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Yosemite: Thomas’s Fall

June 23rd, 2006

THURSDAY JUNE 22, 2006 – YOSEMITE 11.30 in the a.m. and it’s baking out in the valley but here, in the fern filled grotto beneath a house size boulder, it’s cool. Seven of us are hiding in its shaded protection as the rest of the film crew trundles rocks in the gully above. (El Cap at left, Bridlevail Falls at right, Halfdome in the center / Thomas Huber at right)

(Alexander Huber) I am covering a German and Austrian film crew doing a documentary on the Huber brothers, Alexander and Thomas, who are two of the fastest, most skilled rock climbers in the world. The German brothers are here to break the speed record on the Nose, a 3000 foot rock route up the sweeping prow of El Capitan.

(The Nose of El Capitan) Now one of the most celebrated climbs in the world, in 1958 the first ascent was done in 45 days over the course of 18 months. Today most climbers take three days; many do it in one. Two weeks ago the brothers made it in 3 hrs 10 min. The record stands at 2 hrs 48 min.

Five days ago, on Saturday, they were on track to beat the record, running at one hour, ten minutes above the Great Roof. But not long after, in the dihedrals, Thomas fell. He plummeted 10 meters (30 feet) before hitting a small ledge with his butt. He bounced off for another several meters before his brother arrested the fall with the rope.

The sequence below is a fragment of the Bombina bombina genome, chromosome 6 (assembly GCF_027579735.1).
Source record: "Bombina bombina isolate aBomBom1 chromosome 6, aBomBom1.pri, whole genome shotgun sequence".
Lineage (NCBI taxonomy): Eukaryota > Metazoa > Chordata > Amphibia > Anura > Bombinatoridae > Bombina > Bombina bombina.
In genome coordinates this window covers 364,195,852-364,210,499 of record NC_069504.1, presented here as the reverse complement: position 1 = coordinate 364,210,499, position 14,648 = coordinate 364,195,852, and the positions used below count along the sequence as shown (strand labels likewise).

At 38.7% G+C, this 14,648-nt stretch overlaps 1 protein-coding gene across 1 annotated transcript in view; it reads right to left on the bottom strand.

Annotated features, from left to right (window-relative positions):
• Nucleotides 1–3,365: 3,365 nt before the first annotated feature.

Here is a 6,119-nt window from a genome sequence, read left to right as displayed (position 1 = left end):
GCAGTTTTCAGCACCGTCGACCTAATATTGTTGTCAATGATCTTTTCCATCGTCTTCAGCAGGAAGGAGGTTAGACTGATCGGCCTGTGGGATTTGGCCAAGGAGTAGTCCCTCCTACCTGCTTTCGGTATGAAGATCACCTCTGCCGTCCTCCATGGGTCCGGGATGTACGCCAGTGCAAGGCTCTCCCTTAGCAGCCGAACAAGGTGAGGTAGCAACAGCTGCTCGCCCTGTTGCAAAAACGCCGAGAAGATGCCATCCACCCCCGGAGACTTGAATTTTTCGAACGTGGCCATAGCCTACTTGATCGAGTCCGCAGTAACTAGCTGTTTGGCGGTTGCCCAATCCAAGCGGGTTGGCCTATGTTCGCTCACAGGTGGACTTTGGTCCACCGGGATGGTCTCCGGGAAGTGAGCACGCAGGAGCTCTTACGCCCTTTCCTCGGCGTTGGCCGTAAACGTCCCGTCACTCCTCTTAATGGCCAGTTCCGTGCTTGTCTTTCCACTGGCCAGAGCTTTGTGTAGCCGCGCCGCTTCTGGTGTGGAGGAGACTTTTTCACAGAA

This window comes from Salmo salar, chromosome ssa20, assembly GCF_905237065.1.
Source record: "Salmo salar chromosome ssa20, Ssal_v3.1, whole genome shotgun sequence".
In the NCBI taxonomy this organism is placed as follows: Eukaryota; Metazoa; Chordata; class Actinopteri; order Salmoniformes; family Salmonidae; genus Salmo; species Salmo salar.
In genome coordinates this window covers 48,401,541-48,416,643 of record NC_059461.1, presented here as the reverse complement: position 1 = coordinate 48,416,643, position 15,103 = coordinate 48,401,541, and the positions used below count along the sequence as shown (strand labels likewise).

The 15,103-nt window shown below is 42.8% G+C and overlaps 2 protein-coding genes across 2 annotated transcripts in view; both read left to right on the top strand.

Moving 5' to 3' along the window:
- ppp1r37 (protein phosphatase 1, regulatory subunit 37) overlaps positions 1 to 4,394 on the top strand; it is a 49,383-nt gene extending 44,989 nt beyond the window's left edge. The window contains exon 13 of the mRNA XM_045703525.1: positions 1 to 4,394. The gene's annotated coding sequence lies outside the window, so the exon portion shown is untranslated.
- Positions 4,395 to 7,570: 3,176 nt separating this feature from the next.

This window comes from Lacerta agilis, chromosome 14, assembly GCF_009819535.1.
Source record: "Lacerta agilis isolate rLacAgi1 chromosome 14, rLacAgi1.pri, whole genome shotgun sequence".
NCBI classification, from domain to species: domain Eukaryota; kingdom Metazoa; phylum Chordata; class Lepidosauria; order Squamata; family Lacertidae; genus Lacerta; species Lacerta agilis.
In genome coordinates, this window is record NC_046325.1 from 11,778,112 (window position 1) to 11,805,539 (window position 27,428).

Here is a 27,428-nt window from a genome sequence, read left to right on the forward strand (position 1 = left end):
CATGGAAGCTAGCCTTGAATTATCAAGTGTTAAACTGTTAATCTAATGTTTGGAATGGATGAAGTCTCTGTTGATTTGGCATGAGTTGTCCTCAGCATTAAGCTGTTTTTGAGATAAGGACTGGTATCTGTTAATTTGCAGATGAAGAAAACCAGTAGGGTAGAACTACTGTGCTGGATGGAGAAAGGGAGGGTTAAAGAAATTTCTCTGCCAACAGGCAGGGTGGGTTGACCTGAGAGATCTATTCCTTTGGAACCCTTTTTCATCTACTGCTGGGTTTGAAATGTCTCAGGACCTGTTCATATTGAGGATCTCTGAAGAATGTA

Down in El Capitan meadows the director of photography, Wolfgang Thaler, and every one in the crew not on the wall were watching the tiny figures. Through the radio mikes they heard Alexander scream “FUCK!”

Thomas was silent.


(Writer Christine Kruttschnitt in our boulder hideout) Today we are working with Alex in the approach gully for Higher Cathedral Rock; last year Alex was making the approach on low fifth class terrain when a hold broke. He fell, tumbling down steep slab for 20 meters (60 feet) before landing on his feet, uninjured. Thomas was not so fortunate this year as he is limping, a massive hematoma discoloring his right buttock. But both were lucky; both are alive.


(Film crew at dinner) So the film crew changes its plans on a daily, sometimes hourly basis, trying to accommodate Thomas’s recuperation while still staying on the shooting schedule. In the evenings there are hours of discussions about rigging, who’s going to shoot what, where the best angles will be, and which of the ‘monkeys’ (Valley Rats or climbing bums) will run support. Since the Huber’s are well known and because the film team has made every effort to engage the climbing community, I’ve been exposed to a veritable who’s who in climbing. I’m also seeing, for the first time with a climber’s eyes, some of the most hallowed places of American climbing history.

In summary? Holy shit. There’s a lot of rock here.

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